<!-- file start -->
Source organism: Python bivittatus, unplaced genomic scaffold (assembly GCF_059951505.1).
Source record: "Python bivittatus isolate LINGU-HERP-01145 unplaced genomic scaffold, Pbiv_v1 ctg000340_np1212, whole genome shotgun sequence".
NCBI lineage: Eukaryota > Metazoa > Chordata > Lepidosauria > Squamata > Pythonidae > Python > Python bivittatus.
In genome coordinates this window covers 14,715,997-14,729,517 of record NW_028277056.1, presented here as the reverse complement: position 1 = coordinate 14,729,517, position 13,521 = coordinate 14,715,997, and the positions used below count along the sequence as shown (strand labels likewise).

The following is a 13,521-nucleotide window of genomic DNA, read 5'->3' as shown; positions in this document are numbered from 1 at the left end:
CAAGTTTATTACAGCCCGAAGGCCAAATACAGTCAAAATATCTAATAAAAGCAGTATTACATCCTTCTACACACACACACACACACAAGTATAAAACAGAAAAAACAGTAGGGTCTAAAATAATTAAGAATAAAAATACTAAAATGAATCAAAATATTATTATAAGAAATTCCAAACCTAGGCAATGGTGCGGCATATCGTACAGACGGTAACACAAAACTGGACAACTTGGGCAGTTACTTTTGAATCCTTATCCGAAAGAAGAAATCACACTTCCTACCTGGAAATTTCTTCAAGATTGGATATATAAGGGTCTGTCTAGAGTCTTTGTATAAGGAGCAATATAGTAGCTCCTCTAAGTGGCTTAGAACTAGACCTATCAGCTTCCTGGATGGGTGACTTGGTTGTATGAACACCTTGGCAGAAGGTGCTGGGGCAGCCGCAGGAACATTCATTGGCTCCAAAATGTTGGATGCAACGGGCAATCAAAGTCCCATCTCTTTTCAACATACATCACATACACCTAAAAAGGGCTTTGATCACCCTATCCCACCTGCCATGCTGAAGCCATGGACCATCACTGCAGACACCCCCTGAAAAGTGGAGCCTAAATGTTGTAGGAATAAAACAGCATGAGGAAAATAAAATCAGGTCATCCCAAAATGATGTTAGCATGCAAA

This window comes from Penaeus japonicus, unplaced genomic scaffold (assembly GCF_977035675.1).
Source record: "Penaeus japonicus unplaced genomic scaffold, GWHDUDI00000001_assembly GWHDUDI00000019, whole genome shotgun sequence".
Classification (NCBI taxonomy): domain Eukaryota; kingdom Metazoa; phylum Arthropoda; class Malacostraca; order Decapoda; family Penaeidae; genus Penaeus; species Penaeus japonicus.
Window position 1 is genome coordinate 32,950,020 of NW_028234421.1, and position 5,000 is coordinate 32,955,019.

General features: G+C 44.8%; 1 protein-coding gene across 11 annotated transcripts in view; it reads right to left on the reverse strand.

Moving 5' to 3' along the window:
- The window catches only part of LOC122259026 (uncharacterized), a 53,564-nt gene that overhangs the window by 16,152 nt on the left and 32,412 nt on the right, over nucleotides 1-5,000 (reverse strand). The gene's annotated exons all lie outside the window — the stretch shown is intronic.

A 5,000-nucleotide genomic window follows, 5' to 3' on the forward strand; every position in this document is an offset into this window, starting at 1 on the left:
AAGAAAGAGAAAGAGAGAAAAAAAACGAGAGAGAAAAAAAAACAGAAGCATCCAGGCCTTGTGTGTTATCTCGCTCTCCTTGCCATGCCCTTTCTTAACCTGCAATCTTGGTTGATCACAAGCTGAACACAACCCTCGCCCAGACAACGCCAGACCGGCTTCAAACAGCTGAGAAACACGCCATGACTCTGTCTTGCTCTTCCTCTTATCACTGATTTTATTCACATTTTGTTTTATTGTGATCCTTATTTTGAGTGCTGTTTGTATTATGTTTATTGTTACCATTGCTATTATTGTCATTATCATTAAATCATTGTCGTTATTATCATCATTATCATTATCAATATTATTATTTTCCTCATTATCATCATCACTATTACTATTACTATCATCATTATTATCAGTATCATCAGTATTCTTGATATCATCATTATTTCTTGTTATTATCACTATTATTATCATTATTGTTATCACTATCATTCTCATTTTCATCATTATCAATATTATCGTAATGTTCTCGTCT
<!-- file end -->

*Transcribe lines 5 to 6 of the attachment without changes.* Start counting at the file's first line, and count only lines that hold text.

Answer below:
The following is a 13,521-nucleotide window of genomic DNA, read 5'->3' as shown; positions in this document are numbered from 1 at the left end:
CAAGTTTATTACAGCCCGAAGGCCAAATACAGTCAAAATATCTAATAAAAGCAGTATTACATCCTTCTACACACACACACACACACAAGTATAAAACAGAAAAAACAGTAGGGTCTAAAATAATTAAGAATAAAAATACTAAAATGAATCAAAATATTATTATAAGAAATTCCAAACCTAGGCAATGGTGCGGCATATCGTACAGACGGTAACACAAAACTGGACAACTTGGGCAGTTACTTTTGAATCCTTATCCGAAAGAAGAAATCACACTTCCTACCTGGAAATTTCTTCAAGATTGGATATATAAGGGTCTGTCTAGAGTCTTTGTATAAGGAGCAATATAGTAGCTCCTCTAAGTGGCTTAGAACTAGACCTATCAGCTTCCTGGATGGGTGACTTGGTTGTATGAACACCTTGGCAGAAGGTGCTGGGGCAGCCGCAGGAACATTCATTGGCTCCAAAATGTTGGATGCAACGGGCAATCAAAGTCCCATCTCTTTTCAACATACATCACATACACCTAAAAAGGGCTTTGATCACCCTATCCCACCTGCCATGCTGAAGCCATGGACCATCACTGCAGACACCCCCTGAAAAGTGGAGCCTAAATGTTGTAGGAATAAAACAGCATGAGGAAAATAAAATCAGGTCATCCCAAAATGATGTTAGCATGCAAA